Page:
EconPapers    
Economics at your fingertips  
 

Is Canada really an education superpower? The impact of exclusions and non-response on results from PISA 2015

Jake Anders (), Silvan Has, John Jerrim, Nikki Shure and Laura Zieger
Additional contact information
Silvan Has: University College London
John Jerrim: University College London
Nikki Shure: University College London
Laura Zieger: University College London

No 19-11, DoQSS Working Papers from Department of Quantitative Social Science - UCL Institute of Education, University College London

Abstract: The purpose of large-scale international assessments is to compare educational achievement across countries. For such cross-national comparisons to be meaningful, the students who take the test must be representative of the whole population of interest. In this paper we consider whether this is the case for Canada, a country widely recognised as high-performing in the Programme for International Student Assessment (PISA). Our analysis illustrates how the PISA 2015 data for Canada suffers from a much higher rate of student exclusions, school non-response and pupil non-response than other high-performing countries such as Finland, Estonia, Japan and South Korea. We discuss how this emerges from differences in how children with Special Educational Needs are defined and rules for their inclusion in the study, variation in school response rates and the comparatively high rates of pupil test absence in Canada. The paper concludes by investigating how Canada’s PISA 2015 rank would change under different assumptions about how the non-participating students would have performed were they to have taken the PISA test.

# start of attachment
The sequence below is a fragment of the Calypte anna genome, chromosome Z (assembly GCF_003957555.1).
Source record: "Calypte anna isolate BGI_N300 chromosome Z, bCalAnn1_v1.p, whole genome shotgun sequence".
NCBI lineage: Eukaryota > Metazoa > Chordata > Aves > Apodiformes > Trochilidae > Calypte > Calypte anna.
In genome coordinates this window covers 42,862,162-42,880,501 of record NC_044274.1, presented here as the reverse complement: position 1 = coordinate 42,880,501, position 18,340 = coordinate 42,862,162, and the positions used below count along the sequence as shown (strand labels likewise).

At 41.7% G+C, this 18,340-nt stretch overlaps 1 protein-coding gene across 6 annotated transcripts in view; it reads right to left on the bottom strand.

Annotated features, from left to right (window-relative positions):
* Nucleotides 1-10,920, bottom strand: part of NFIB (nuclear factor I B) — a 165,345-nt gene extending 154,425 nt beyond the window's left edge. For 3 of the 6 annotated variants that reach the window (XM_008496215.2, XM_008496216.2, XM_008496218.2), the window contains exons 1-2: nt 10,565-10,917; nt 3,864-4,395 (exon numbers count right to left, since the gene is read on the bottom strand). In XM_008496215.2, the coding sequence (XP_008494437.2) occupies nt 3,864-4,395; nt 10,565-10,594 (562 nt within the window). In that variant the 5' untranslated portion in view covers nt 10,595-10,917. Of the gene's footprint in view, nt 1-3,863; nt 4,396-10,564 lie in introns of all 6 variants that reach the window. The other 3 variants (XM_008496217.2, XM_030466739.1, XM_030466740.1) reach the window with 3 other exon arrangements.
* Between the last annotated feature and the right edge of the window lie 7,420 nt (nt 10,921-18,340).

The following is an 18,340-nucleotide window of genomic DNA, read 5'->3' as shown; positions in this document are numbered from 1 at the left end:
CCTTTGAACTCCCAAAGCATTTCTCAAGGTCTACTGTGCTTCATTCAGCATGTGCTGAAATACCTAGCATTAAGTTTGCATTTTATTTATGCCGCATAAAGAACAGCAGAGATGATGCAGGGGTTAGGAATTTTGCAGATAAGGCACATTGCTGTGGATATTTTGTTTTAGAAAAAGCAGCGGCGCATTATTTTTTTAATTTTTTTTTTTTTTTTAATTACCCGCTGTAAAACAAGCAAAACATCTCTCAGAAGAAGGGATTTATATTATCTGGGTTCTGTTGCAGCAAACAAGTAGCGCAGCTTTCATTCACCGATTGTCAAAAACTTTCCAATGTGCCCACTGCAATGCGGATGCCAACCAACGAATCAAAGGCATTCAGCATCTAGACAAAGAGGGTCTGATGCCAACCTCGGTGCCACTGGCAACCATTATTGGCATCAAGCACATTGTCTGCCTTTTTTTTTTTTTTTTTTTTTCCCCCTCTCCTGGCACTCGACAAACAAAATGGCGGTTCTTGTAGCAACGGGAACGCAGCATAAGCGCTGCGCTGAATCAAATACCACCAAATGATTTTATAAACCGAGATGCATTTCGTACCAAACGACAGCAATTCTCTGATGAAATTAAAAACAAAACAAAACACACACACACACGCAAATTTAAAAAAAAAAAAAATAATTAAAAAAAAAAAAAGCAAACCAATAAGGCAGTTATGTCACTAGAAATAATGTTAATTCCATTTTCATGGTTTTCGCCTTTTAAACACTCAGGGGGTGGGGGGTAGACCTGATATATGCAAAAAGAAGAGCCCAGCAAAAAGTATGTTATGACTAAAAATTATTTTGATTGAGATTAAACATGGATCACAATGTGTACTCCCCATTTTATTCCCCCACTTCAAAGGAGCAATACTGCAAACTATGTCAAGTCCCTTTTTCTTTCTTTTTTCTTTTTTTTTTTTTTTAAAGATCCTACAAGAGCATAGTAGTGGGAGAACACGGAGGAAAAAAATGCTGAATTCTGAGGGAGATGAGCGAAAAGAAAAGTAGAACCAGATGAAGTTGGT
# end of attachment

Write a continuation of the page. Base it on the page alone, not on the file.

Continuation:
Date: 2019-12-01
New Economics Papers: this item is included in nep-ure
References: Add references at CitEc
Citations: Track citations by RSS feed

Downloads: (external link)
https://repec.ucl.ac.uk/REPEc/pdf/qsswp1911.pdf (application/pdf)

Related works:
This item may be available elsewhere in EconPapers: Search for items with the same title.

Export reference: BibTeX RIS (EndNote, ProCite, RefMan) HTML/Text

Persistent link: https://EconPapers.repec.org/RePEc:qss:dqsswp:1911

Access Statistics for this paper

More papers in DoQSS Working Papers from Department of Quantitative Social Science - UCL Institute of Education, University College London Department of Quantitative Social Science. UCL IOE, 20 Bedford Way London WC1H 0AL. Contact information at EDIRC.
Bibliographic data for series maintained by Bilal Nasim ().

 
Page updated 2020-06-03
Handle: RePEc:qss:dqsswp:1911